WASILLA — Marijuana businesses in Mat-Su spent the last five months in limbo.
Now they're scrambling to make up for lost time.
The Matanuska-Susitna Borough enacted a licensing moratorium in May, pending a local vote whether to ban commercial marijuana operations altogether outside Palmer, Wasilla and Houston.
The moratorium froze the state licensing process for grow operations here in the state's reputed cultivation capital, as well as licensing for retailers and one of the state's few testing labs.
The ban went down to defeat in local elections Tuesday. Voters backed a 5 percent marijuana tax for outlying areas. The moratorium expires Oct. 19.
Limbo over, long-stalled cannabis entrepreneurs are spending frantic days building cultivation spaces, reconnecting with investors and dusting off state license applications.
Talkeetna Herb Co. stopped construction on a cultivation building when the moratorium hit. Now owner Krystal Dietrich is hustling to finish the interior and get the fire marshal's approval.
"We're in a rush actually," said Dietrich, whose grow operation sits on a 40-acre horse farm guarded by Rottweilers she breeds. "We are in rush to get back to work."
Trying to surface in the stack
The Mat-Su is again open for cannabusiness, but many entrepreneurs here face a potentially long wait before the state Marijuana Control Board can get to their licensing applications.
The short-staffed state Alcohol and Marijuana Control Office is working through a huge stack of various applications, according to office director Cynthia Franklin. The marijuana board's next meeting is at the end of this month, but it's unlikely most Mat-Su businesses will make the agenda deadline of Oct. 10; the next board meeting is in December.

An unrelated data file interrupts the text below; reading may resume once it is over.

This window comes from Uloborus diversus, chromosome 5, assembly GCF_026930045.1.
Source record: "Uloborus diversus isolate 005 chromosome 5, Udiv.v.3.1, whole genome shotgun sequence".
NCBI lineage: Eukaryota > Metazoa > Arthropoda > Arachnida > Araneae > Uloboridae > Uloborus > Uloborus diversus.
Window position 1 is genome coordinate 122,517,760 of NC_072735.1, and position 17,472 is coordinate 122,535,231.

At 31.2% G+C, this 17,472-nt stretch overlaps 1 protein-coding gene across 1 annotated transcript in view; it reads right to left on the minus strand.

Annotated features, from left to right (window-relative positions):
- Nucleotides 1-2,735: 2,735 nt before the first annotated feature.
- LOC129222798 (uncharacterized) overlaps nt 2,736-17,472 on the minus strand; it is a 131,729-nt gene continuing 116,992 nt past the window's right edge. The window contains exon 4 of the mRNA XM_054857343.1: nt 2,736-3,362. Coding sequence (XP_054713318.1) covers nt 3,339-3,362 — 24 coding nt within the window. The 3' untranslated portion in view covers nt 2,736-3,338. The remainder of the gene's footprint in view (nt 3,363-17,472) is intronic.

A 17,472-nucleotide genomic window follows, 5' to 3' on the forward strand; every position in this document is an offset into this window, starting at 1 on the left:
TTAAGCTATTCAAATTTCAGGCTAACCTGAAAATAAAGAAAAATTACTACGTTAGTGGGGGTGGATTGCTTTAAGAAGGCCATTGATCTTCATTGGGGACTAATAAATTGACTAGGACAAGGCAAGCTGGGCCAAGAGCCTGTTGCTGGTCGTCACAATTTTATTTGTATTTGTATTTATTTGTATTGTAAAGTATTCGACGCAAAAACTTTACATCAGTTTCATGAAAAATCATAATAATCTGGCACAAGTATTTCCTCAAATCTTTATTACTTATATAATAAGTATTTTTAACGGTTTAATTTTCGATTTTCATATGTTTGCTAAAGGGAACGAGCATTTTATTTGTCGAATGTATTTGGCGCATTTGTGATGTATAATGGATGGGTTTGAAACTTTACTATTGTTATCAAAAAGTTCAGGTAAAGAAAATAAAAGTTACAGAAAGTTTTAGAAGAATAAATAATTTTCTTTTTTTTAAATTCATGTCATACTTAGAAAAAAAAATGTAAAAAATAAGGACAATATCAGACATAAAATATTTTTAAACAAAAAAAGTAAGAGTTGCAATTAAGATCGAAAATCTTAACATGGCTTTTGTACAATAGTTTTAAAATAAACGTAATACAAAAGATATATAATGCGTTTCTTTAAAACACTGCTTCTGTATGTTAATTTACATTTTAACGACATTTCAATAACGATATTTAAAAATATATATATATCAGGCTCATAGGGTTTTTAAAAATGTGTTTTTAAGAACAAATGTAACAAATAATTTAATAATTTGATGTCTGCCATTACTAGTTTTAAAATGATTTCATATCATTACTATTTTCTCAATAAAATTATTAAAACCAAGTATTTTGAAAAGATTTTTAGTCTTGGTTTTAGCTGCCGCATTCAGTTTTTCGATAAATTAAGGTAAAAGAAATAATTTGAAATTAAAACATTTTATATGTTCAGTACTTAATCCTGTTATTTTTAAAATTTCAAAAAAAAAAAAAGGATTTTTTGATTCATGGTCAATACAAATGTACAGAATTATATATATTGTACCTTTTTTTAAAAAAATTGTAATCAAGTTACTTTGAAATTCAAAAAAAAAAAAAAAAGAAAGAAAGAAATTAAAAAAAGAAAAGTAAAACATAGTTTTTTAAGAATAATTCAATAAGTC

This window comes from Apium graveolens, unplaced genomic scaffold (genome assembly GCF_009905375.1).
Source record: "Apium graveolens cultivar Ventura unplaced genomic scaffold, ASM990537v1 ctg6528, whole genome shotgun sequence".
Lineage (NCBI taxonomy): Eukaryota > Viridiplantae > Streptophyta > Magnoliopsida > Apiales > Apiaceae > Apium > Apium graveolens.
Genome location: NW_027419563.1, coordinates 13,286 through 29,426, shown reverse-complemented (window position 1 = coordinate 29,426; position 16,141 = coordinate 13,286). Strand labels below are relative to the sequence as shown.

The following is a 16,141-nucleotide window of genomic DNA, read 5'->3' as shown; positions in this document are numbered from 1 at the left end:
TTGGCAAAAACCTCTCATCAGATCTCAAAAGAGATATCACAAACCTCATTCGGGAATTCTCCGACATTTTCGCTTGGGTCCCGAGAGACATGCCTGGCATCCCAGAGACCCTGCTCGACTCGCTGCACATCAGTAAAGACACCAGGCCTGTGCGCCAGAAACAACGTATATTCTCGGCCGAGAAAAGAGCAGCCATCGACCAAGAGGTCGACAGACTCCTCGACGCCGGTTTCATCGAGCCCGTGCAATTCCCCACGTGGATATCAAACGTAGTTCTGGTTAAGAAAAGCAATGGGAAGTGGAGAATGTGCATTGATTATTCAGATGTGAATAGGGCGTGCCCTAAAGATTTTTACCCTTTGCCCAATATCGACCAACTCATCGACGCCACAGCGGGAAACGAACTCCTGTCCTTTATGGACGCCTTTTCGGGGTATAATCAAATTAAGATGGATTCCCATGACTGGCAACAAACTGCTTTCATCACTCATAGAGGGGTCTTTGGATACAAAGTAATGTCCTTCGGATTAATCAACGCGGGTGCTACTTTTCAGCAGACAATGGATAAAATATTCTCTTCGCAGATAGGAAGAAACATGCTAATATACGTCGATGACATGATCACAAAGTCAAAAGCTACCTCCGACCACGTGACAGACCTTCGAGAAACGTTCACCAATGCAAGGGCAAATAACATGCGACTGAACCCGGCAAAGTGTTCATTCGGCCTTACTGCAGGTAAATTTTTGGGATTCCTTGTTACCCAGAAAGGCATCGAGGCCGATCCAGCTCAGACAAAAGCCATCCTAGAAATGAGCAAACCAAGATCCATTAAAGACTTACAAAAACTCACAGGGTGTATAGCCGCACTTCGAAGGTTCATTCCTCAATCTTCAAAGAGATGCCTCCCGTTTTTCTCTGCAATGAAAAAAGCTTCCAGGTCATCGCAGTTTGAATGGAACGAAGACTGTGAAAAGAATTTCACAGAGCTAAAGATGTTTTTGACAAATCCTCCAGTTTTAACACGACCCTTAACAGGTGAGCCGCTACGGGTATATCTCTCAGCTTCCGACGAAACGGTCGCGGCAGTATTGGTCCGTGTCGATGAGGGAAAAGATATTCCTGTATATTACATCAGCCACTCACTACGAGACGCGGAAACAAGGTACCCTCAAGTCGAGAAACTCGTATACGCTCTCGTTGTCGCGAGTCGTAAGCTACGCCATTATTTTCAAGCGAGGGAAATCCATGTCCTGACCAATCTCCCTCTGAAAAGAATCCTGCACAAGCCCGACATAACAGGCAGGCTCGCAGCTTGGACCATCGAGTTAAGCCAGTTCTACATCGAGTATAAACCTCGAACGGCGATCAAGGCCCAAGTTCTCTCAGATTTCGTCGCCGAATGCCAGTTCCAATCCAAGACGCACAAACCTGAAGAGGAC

Franklin personally sent Mat-Su marijuana businesses a note promising they will "go to the top of the under-review stack by payment date," she said. "The one that paid earliest will go to the top of the stack. And that's a stack that will not make it onto this meeting agenda."
It's likely, however, that many Mat-Su applicants will be at the top of the stack for the December meeting because they paid their application fees before others getting reviewed now, Franklin said.
"The assumption is there were a lot of Mat-Su applications in our system, they paid their fees and were waiting for their application to be reviewed," she said. "The only reason it didn't get reviewed was because the Mat-Su Borough had the moratorium. Those go to the top of the line."
Life in limbo
Moratorium or no, some cannabis entrepreneurs in the Valley gambled on the commercial ban vote and sank money and time into getting ready just in case.
They paid months of rent to put a hold on business spaces that drummed up little if any revenue, lost time at work or quit altogether — and watched the competition in other places get underway.
"We don't know how many people we've lost to Anchorage that we could be testing for," said Dr. Bruck Clift, a family practice physician who co-owns Alaskan Herbal Analysis Labs with her partner, Nick Braman.
The strip-mall operation just outside Wasilla is one of just five marijuana testing businesses in the state licensing process and the only one in the Valley.
Clift and Braman expect plenty of clients given the number of Mat-Su cultivators who all need to test product somewhere. The state is requiring commercially grown marijuana to be tested for cannabinoids and terpenes, but also for molds and bacteria, among other things.
Alaskan Herbal Analysis also hopes to help expand the state's herbal medicine and flower industry, using marijuana as the revenue-producer. Braman tosses out a string of Alaska-grown plants: chaga, devil's club, peonies, birch water, rhodiola.